There’s only 3 things, obviously, PLACES, THINGS, and EVENTS, but for art there’s only two. What are those two? Amateur and professional? Historic and contemporary? Good and bad? No, it’s much simpler than any of that, there’s art that’s art and art that’s a commodity. The Snail (Matisse, 1953) is a commodity. It’s not a commodity ’cause anyone would have picked it up in a yard sale, not because it’s inherently valuable-even as a pretty thing to look at-which it isn’t-just because Matisse made it. A caricature from some anonymous busker on the boardwalk is a commodity too, not because of who made it but because of who wants it.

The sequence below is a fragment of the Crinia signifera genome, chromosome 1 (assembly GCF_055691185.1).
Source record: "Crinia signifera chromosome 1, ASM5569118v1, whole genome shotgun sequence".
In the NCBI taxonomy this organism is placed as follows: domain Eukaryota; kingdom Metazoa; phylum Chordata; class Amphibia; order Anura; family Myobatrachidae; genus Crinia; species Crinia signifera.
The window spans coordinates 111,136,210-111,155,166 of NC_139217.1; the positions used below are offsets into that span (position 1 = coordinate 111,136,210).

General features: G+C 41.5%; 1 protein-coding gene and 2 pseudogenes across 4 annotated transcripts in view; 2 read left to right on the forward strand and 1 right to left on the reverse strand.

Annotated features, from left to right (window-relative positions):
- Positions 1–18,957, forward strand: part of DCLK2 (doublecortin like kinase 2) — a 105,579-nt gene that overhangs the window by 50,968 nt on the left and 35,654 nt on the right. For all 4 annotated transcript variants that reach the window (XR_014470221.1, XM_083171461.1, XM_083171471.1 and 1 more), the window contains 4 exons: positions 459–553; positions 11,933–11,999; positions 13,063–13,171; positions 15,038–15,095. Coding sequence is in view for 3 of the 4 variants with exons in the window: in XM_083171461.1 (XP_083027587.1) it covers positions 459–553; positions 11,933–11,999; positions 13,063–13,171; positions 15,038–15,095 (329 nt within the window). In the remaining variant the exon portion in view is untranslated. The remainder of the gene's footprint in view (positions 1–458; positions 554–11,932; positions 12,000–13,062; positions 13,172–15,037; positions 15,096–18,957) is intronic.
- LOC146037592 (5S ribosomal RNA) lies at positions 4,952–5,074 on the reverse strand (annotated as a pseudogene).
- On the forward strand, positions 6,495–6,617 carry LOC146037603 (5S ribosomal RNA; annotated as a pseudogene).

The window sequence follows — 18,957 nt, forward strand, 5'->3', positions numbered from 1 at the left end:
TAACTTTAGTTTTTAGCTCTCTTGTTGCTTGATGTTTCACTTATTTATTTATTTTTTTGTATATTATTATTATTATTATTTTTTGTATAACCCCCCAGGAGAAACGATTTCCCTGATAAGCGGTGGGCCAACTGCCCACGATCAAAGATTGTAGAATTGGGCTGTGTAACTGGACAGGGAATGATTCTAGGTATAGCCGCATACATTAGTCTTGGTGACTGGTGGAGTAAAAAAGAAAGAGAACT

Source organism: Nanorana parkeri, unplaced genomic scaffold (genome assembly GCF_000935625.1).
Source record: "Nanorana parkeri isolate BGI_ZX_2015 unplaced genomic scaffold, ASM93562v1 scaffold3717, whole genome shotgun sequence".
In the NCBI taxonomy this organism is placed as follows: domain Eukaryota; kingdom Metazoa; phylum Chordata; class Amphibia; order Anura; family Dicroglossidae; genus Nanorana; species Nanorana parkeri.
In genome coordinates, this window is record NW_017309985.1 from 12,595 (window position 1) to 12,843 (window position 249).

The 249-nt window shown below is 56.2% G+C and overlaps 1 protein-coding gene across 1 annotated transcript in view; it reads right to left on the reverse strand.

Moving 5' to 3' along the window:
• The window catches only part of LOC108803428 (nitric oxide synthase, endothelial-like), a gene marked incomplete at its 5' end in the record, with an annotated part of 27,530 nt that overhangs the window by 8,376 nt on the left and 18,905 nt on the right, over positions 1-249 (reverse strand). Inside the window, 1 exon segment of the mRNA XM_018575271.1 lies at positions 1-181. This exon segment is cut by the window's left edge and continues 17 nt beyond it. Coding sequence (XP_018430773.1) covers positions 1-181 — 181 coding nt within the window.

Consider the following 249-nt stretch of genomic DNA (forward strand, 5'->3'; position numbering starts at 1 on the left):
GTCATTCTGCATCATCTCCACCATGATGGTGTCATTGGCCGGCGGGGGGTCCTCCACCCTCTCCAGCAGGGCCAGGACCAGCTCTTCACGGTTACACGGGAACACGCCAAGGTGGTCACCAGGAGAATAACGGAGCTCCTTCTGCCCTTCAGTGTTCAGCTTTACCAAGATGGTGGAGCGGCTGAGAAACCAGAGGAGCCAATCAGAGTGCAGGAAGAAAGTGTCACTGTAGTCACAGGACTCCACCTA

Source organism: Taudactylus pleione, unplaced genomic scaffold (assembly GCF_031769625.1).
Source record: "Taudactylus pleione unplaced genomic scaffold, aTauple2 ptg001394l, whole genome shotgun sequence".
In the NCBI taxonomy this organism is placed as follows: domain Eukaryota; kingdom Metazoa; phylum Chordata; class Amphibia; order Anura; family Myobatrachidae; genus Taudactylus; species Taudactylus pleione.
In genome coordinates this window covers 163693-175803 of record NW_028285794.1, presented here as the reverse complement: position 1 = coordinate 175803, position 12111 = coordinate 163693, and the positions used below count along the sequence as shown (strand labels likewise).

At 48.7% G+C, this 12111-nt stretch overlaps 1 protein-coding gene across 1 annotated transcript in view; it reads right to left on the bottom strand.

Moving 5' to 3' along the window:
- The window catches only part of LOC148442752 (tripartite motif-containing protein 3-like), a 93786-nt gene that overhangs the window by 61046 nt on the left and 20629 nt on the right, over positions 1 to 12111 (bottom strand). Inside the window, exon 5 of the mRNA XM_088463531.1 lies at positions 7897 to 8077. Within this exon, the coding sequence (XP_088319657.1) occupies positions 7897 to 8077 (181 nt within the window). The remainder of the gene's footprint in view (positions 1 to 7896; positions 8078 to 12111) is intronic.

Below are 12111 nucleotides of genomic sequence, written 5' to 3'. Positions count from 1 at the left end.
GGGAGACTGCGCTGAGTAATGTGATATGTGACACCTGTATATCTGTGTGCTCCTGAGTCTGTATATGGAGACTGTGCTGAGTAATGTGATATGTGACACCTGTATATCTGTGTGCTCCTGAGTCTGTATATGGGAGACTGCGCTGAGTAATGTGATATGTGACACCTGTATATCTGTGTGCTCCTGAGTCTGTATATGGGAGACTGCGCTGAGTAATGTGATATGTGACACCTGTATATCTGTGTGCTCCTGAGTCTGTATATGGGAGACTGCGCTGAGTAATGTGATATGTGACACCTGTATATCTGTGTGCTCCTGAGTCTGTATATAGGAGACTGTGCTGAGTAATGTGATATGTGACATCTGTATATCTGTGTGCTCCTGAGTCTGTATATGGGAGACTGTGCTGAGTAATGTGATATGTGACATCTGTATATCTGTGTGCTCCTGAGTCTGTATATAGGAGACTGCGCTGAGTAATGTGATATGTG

It’s not that different with pickled sharks. Only no mater what someone, a specific someone paid for that caricature, and it’s going to be recognizable as what it is as long as it’s subject exists in living memory. After that it’s going to stop being a commodity, and it might end up in the paper recycling. But then, it might not. Once it’s done being a commodity it’s still going to be art. Every single living human could die, and gods or aliens or robot archeologists could uncover that cartoonish doodle and they’d know it as art. They’d see work that’s representative but not realistic and art would be art. They’d see a toilet as a toilet, a badly preserved shark as a poorly prepared scientific specimen (if it lasted-it wont ’cause it’s very badly done) and a jumble of paper glued to a canvas as an accident.
So don’t think you gotta be poor to be an artist, don’t think you can’t sell or even sell out. Just try and make sure you make something that’s going to stay art.